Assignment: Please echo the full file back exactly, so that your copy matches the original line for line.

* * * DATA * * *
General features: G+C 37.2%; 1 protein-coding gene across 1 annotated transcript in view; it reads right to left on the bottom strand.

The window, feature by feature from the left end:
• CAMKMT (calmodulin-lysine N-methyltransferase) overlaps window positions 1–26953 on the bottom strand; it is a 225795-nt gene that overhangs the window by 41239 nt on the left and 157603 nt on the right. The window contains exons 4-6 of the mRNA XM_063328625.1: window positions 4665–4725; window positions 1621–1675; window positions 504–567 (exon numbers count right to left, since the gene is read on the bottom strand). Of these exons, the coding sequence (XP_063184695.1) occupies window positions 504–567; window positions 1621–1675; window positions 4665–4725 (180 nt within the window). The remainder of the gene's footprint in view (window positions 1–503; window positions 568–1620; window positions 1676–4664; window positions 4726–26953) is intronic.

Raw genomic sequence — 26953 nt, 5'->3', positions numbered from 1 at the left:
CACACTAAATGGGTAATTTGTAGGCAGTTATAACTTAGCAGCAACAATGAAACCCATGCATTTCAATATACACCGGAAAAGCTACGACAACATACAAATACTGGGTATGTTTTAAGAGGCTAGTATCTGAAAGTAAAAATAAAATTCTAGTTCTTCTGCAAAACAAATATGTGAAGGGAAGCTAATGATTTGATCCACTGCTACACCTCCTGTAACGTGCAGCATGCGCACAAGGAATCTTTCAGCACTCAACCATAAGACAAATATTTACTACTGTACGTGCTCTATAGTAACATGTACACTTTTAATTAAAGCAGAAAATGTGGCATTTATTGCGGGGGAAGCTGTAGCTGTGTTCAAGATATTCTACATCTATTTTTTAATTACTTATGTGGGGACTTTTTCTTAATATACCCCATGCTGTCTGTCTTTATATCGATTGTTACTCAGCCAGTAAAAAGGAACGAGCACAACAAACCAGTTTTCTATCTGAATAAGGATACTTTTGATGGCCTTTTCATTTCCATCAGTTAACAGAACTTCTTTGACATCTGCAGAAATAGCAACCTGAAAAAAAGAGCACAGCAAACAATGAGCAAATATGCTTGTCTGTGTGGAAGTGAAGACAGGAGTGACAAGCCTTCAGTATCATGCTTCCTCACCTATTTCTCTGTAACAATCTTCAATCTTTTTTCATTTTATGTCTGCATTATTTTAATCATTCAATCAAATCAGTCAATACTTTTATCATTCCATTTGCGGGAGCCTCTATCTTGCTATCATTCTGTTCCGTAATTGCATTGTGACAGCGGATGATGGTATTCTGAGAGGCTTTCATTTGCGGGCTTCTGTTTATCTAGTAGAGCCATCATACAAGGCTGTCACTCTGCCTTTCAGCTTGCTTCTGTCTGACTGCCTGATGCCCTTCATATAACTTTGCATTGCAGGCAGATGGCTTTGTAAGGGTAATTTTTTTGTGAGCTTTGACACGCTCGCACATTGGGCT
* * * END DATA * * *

General features: G+C 37.2%; 1 protein-coding gene across 1 annotated transcript in view; it reads right to left on the bottom strand.

The window, feature by feature from the left end:
• CAMKMT (calmodulin-lysine N-methyltransferase) overlaps window positions 1–26953 on the bottom strand; it is a 225795-nt gene that overhangs the window by 41239 nt on the left and 157603 nt on the right. The window contains exons 4-6 of the mRNA XM_063328625.1: window positions 4665–4725; window positions 1621–1675; window positions 504–567 (exon numbers count right to left, since the gene is read on the bottom strand). Of these exons, the coding sequence (XP_063184695.1) occupies window positions 504–567; window positions 1621–1675; window positions 4665–4725 (180 nt within the window). The remainder of the gene's footprint in view (window positions 1–503; window positions 568–1620; window positions 1676–4664; window positions 4726–26953) is intronic.

Raw genomic sequence — 26953 nt, 5'->3', positions numbered from 1 at the left:
CACACTAAATGGGTAATTTGTAGGCAGTTATAACTTAGCAGCAACAATGAAACCCATGCATTTCAATATACACCGGAAAAGCTACGACAACATACAAATACTGGGTATGTTTTAAGAGGCTAGTATCTGAAAGTAAAAATAAAATTCTAGTTCTTCTGCAAAACAAATATGTGAAGGGAAGCTAATGATTTGATCCACTGCTACACCTCCTGTAACGTGCAGCATGCGCACAAGGAATCTTTCAGCACTCAACCATAAGACAAATATTTACTACTGTACGTGCTCTATAGTAACATGTACACTTTTAATTAAAGCAGAAAATGTGGCATTTATTGCGGGGGAAGCTGTAGCTGTGTTCAAGATATTCTACATCTATTTTTTAATTACTTATGTGGGGACTTTTTCTTAATATACCCCATGCTGTCTGTCTTTATATCGATTGTTACTCAGCCAGTAAAAAGGAACGAGCACAACAAACCAGTTTTCTATCTGAATAAGGATACTTTTGATGGCCTTTTCATTTCCATCAGTTAACAGAACTTCTTTGACATCTGCAGAAATAGCAACCTGAAAAAAAGAGCACAGCAAACAATGAGCAAATATGCTTGTCTGTGTGGAAGTGAAGACAGGAGTGACAAGCCTTCAGTATCATGCTTCCTCACCTATTTCTCTGTAACAATCTTCAATCTTTTTTCATTTTATGTCTGCATTATTTTAATCATTCAATCAAATCAGTCAATACTTTTATCATTCCATTTGCGGGAGCCTCTATCTTGCTATCATTCTGTTCCGTAATTGCATTGTGACAGCGGATGATGGTATTCTGAGAGGCTTTCATTTGCGGGCTTCTGTTTATCTAGTAGAGCCATCATACAAGGCTGTCACTCTGCCTTTCAGCTTGCTTCTGTCTGACTGCCTGATGCCCTTCATATAACTTTGCATTGCAGGCAGATGGCTTTGTAAGGGTAATTTTTTTGTGAGCTTTGACACGCTCGCACATTGGGCT